Medical professionals have adjusted to a wave of challenges as they work on the front lines of the battle against COVID-19. Personal protective equipment (PPE) obscures people’s faces except for the eyes. Patients aren't able to see their loved ones in person. And communication is done digitally.
These are some of the realities that University of North Georgia (UNG) alumni who work in hospitals have faced.
Miranda Cantrell (pictured above) is an intensive care unit (ICU) nurse who spends three 12-hour shifts per week taking care of COVID-19 patients at Northeast Georgia Medical Center (NGMC) Braselton. She earned a degree in psychology with a minor in criminal justice from UNG in 2010 before earning a Bachelor of Science in Nursing (BSN) in 2017.
"The instructors in UNG's nursing program provided me with hands-on knowledge that allows me to adapt to each situation I encounter as a nurse," Cantrell said. "During this COVID-19 pandemic, my educational experience from UNG has been invaluable."
Wilson Pierce, '17, who earned a BSN from UNG, works as a nurse in the emergency room at NGMC Gainesville. He was in self-quarantine for nine days in March because he was exposed to COVID-19, but he tested negative. He said NGMC has worked hard to keep COVID-19 patients separate from other patients to limit the disease's spread.
Pierce's experiences inside and outside the classroom at UNG have come in handy in such a turbulent time.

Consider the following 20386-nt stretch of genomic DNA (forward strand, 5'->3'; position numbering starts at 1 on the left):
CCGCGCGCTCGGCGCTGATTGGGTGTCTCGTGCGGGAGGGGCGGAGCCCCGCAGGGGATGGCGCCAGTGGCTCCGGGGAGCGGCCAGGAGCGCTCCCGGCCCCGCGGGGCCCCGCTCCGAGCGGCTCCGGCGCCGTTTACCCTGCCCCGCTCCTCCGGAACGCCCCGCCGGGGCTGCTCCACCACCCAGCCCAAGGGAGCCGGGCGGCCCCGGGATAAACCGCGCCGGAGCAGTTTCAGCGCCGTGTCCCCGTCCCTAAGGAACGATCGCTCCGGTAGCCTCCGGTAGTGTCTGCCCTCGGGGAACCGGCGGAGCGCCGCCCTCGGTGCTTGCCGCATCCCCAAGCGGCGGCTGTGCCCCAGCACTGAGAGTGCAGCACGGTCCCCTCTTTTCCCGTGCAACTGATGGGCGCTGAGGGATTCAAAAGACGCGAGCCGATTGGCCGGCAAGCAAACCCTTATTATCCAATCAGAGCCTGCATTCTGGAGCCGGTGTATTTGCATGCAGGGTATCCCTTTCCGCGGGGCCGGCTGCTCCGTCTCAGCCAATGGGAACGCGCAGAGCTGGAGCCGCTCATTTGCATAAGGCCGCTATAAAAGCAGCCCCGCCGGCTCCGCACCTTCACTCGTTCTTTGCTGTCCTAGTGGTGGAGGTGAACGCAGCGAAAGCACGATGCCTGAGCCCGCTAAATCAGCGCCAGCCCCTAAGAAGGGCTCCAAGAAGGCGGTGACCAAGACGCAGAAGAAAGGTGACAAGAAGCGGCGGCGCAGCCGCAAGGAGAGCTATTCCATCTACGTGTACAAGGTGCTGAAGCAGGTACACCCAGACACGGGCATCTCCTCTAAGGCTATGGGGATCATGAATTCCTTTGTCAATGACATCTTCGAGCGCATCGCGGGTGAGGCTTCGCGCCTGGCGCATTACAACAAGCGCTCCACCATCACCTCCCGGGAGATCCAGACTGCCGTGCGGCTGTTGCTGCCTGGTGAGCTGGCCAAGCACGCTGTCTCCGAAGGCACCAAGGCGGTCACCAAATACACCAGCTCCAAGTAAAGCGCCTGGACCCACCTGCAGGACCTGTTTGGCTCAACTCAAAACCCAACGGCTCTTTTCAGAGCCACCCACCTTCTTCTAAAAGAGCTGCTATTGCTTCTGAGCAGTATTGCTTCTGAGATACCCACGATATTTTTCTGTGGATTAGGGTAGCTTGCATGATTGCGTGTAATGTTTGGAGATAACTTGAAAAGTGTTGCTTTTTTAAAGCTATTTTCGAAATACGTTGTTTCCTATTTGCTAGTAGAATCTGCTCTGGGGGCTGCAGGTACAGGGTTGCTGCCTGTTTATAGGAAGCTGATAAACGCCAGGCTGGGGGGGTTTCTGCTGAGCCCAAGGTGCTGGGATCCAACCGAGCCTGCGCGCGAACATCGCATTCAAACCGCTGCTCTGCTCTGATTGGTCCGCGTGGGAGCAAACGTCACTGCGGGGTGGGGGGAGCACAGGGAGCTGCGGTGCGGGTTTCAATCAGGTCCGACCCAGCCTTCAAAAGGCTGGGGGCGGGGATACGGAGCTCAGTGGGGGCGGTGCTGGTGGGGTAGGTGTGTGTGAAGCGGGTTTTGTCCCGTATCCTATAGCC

"The simulation lab, as well as my experience working for Recreational Sports as an intramural official and eventually a supervisor provided leadership opportunities and chances to learn on the fly," Pierce said. "These experiences at UNG prepared me to serve in such a unique situation, and I'm thankful for my time as a student there."
Pierce appreciates the outpouring of supplies and encouragement the medical field has received.
"We've had a really good response, and the community has been very helpful," Pierce said. "It's been nice to see the community come together and support the health care and emergency workers."
"It's been very difficult," said Angela Roach, '16, who earned an associate degree in clinical health sciences from UNG and works as a paramedic in the emergency room at NGMC Gainesville. "We're not used to being scared. We're scared of the unknown. We're scared of bringing the virus home to our families."
Cantrell said it is difficult for families who only see their loved ones on FaceTime at specified times each day. Cantrell's daughter, who will turn 7 this month, expressed concerns about her work. Cantrell has leaned on her faith to navigate caring for COVID-19 patients and communicate with her family about the risks.
"She knows what's happening," Cantrell said. "Mommy takes care of those people who are sick and could die."